posted December 15, 2021
The US Library of Congress has announced its annual selection of 25 influential motion pictures to be placed on the National Film Registry. Films in the registry are selected for their cultural, historic, or aesthetic importance. This year’s selected films date from 120 years ago to 2008 and were made by Hollywood studios, independent filmmakers, documentarians, and even film students.
posted November 29, 2021
To show what life has looked like in Israel since its founding in 1948, the Israel Film Archive at the Jerusalem Cinematheque has reached a significant milestone. It has completed work on providing English subtitles to all the newsreels in its online collection. It is doing the same for its feature films, which show what creative minds have made of the country.
posted November 4, 2021
When films and other media depict unfamiliar forms of sexuality, that may surprise some viewers but it can thrill others by providing them with a sense of validation that acts as a welcome tonic to the sorts of disapproval they may commonly encounter. Promoting understanding and acceptance, as well as providing avenues to solidarity, are among the goals of the Sexual Representation Collection at the University of Toronto.
posted September 16, 2021
Mario-Paul Martínez’s Arcadeologia visits the workshop floors, meeting rooms, and convention centers where dedicated Spanish enthusiasts are retrieving such machines from dusty mausoleums. He surveys the thriving world of arcade video game restoration in Spain, as well as some of its current outgrowths, long after its heyday in the country and throughout the world.
posted August 17, 2021
The Moving Image, the peer-reviewed journal of the AMIA — Association of Moving Image Archivists — is planning a special issue on the theme of Borders and Boundaries. Just what does that theme entail, when it comes to all things moving image?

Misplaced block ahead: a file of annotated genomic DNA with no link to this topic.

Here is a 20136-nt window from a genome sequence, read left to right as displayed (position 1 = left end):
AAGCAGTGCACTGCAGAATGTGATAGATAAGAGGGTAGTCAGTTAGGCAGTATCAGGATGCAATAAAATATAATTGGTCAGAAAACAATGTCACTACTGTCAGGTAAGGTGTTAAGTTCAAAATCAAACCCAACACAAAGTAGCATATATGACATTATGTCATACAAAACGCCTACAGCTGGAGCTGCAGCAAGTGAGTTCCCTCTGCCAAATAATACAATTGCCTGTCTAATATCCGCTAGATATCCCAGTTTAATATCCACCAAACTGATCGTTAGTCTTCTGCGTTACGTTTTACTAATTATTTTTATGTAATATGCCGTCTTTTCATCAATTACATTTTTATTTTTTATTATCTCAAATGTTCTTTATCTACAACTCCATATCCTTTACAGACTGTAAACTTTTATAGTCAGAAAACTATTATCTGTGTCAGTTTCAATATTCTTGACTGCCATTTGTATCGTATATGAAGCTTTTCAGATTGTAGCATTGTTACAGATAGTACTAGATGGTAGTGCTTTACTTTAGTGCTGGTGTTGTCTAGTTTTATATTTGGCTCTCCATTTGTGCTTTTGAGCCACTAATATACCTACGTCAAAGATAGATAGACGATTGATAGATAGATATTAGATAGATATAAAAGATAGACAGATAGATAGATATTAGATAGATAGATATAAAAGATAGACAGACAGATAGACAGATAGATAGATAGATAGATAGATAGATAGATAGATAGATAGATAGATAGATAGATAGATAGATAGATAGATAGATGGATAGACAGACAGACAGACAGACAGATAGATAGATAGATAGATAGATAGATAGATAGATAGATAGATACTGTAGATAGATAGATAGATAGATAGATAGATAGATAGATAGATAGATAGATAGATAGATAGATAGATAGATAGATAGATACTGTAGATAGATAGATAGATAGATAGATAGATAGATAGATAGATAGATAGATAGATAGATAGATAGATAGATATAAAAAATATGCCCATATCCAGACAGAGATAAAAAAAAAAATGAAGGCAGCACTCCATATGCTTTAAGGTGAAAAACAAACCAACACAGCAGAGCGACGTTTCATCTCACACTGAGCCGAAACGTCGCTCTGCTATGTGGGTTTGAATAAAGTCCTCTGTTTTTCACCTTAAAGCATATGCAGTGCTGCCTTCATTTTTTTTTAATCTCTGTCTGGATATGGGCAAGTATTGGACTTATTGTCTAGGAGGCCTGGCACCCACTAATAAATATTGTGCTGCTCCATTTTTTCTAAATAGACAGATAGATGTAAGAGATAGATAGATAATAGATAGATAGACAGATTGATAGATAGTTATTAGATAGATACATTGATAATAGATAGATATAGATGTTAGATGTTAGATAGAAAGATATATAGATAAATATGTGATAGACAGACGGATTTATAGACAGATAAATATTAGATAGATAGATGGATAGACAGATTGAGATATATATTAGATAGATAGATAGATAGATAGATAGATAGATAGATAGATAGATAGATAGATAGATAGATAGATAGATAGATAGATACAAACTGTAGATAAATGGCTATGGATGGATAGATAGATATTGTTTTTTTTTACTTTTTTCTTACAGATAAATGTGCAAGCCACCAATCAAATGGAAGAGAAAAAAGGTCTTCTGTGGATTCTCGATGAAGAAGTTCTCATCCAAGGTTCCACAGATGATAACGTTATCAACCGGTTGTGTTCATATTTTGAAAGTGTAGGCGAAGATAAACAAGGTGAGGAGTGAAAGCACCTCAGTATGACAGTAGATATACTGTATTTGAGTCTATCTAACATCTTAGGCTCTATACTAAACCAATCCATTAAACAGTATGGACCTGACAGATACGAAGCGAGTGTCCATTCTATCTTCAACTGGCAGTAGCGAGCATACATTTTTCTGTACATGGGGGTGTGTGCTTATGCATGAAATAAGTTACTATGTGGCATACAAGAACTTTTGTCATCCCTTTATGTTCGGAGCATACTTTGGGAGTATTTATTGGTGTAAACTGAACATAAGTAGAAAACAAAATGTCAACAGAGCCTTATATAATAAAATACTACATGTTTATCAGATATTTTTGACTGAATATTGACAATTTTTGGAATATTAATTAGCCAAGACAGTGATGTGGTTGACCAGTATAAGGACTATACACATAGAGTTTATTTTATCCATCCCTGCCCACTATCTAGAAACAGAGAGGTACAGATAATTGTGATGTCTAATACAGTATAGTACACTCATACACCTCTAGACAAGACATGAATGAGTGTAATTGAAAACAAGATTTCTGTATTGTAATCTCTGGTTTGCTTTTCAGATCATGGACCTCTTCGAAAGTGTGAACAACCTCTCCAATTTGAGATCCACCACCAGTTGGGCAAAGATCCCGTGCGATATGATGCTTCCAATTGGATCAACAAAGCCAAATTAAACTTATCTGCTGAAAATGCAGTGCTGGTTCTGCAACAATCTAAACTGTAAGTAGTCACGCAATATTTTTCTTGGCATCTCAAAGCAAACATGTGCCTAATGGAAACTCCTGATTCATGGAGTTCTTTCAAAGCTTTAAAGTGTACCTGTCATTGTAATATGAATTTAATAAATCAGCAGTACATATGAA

posted July 24, 2021
The cinematic legacies of the first postwar nuclear tests: in 1947, Operation Crossroads used more than half the world’s supply of film stock and hundreds of cameras to capture a series of nuclear detonations. The cinematic legacy of such bombs is extensive.
posted July 1, 2021
In a startling about-face, Australia’s center-right government has announced that it will provide modest funding for emergency maintenance of the country’s National Archives.
posted June 28, 2021
Australia’s National Archives is 1,400 years behind schedule if it is to preserve even its current holdings. Its users are not happy. More than 150 prominent cultural figures have addressed an open letter to Prime Minister Scott Morrison, urging his government “to stop the neglect of the National Archives and protect the nation's history.” They have been met by seeming scorn.
posted June 10, 2021
After a wildfire destroyed or severely damaged vast amounts of library holdings at the University of Cape Town, in South Africa, librarians and archivists — not just from UCT, but also from around the world — joined an effort to recuperate the losses, to whatever extent is possible. The losses included much of one of the largest collections anywhere of books, films, photographs, and other primary sources relating to African history, including a largely irreplaceable collection of journalists' film and other records from the Apartheid era.
posted April 14, 2021
An almost 100-year-old canvas cinema curtain in Queanbeyan, a southeastern Australian town, bears telling witness to the life of the settlement, and to the early history of film exhibition in the region, and the whole country. It’s held in the Queanbeyan Museum and is too big for curators to roll out in their facility, a former police sergeant’s residence. The Museum’s curators count the curtain, which doubled as a sort of advertising hoarding, as one of their most cherished items, in good part for the tale it tells of Queanbeyan life in the 1920s.